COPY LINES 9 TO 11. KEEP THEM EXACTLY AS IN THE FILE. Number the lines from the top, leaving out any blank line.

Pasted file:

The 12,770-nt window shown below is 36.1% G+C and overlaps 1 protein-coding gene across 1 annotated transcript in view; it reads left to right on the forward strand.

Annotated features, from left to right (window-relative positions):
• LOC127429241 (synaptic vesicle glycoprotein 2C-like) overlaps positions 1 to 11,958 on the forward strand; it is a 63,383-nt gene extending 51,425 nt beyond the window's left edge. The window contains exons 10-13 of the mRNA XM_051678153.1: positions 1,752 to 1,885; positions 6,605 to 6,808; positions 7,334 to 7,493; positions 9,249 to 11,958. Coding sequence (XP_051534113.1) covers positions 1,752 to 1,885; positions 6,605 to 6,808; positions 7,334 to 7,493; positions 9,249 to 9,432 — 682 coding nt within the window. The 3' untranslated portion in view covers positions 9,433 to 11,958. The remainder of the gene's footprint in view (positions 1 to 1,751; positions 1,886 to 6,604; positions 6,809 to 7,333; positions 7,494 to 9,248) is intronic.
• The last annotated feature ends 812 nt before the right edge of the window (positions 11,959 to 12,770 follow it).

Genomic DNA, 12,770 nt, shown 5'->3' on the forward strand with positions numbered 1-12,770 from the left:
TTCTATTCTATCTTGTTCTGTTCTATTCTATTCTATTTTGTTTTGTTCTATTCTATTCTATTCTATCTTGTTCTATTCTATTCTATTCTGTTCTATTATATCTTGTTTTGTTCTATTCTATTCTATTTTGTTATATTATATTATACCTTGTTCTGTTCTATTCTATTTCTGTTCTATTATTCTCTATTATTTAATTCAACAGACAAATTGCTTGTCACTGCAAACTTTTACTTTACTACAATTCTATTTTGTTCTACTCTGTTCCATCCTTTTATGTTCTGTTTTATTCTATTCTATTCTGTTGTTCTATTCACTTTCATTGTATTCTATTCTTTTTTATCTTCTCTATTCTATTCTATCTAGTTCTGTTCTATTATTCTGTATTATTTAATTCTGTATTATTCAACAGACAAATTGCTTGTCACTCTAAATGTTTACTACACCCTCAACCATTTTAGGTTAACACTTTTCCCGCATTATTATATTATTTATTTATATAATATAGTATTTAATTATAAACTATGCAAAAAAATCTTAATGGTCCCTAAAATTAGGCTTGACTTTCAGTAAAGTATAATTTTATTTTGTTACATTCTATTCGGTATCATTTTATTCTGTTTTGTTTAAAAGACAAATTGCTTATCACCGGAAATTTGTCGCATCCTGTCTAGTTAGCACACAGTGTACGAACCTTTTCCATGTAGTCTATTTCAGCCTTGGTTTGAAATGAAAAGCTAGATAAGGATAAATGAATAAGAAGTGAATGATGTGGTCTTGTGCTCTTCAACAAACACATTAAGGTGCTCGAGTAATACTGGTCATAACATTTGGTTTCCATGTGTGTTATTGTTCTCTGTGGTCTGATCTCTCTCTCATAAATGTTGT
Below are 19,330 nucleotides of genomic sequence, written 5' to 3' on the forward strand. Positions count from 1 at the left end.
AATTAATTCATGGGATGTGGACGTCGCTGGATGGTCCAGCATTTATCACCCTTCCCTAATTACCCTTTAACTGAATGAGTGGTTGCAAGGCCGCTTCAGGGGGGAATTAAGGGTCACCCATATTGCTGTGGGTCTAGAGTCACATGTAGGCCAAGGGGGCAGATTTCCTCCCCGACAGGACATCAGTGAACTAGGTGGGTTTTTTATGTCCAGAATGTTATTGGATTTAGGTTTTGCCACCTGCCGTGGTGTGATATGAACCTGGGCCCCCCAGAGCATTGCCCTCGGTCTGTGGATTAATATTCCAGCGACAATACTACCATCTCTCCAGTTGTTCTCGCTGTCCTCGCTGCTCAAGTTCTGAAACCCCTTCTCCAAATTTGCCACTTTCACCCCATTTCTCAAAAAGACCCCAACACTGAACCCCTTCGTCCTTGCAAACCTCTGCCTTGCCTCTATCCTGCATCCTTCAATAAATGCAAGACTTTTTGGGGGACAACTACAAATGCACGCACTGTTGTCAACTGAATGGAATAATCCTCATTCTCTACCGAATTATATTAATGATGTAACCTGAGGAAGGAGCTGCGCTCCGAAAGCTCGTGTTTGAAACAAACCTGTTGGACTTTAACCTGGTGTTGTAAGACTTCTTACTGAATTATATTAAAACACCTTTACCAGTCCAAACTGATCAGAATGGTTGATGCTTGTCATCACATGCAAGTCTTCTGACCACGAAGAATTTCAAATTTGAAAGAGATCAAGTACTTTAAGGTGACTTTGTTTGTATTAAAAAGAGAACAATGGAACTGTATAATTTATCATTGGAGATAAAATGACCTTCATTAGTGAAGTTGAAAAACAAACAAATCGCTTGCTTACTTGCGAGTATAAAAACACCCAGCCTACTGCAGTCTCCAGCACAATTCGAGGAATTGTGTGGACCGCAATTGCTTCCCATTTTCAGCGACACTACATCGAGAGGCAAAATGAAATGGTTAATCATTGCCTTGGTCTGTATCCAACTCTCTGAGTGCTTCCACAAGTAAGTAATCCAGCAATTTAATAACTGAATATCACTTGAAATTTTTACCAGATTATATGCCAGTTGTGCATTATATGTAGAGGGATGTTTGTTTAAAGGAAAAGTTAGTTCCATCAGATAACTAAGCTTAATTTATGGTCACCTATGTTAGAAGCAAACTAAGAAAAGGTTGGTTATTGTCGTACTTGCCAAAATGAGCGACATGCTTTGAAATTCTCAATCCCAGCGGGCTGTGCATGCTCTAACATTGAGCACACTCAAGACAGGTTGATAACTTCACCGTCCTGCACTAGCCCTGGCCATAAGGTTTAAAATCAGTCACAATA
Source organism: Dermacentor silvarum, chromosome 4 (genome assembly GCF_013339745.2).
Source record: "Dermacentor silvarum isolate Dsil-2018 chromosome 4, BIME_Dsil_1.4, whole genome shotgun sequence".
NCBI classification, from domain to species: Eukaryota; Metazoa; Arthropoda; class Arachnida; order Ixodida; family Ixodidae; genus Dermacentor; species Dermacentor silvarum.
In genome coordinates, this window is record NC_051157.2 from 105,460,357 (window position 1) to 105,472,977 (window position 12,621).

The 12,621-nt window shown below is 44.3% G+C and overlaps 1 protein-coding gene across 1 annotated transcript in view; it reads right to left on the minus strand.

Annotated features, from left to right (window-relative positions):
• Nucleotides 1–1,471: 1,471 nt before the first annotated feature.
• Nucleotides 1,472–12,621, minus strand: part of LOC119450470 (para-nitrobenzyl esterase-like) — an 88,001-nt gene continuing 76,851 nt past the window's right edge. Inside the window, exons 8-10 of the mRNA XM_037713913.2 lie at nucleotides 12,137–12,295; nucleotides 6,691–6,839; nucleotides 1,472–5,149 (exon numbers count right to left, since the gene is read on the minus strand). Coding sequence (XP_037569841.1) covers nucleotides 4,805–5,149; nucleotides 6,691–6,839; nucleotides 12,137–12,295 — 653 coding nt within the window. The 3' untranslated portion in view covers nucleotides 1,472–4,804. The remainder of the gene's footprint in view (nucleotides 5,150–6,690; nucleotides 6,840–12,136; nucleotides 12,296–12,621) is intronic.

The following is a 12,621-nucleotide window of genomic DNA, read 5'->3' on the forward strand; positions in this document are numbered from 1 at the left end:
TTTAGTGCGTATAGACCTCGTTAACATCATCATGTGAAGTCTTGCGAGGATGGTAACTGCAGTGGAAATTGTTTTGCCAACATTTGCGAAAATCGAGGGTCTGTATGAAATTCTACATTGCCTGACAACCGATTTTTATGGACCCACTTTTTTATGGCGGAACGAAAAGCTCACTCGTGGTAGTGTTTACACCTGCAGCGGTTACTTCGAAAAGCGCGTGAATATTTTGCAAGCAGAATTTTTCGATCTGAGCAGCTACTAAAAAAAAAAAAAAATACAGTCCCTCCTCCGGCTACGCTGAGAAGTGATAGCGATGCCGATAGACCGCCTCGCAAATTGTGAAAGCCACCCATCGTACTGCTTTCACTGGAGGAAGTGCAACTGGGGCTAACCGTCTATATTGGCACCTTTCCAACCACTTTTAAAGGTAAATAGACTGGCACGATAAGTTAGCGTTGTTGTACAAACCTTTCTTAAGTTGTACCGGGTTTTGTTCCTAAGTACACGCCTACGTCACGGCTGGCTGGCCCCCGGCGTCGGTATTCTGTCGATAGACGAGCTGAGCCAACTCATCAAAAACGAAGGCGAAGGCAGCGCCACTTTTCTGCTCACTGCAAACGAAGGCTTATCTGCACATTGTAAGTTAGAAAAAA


Source organism: Dermacentor silvarum, chromosome 4 (genome assembly GCF_013339745.2).
Source record: "Dermacentor silvarum isolate Dsil-2018 chromosome 4, BIME_Dsil_1.4, whole genome shotgun sequence".
NCBI classification, from domain to species: Eukaryota; Metazoa; Arthropoda; class Arachnida; order Ixodida; family Ixodidae; genus Dermacentor; species Dermacentor silvarum.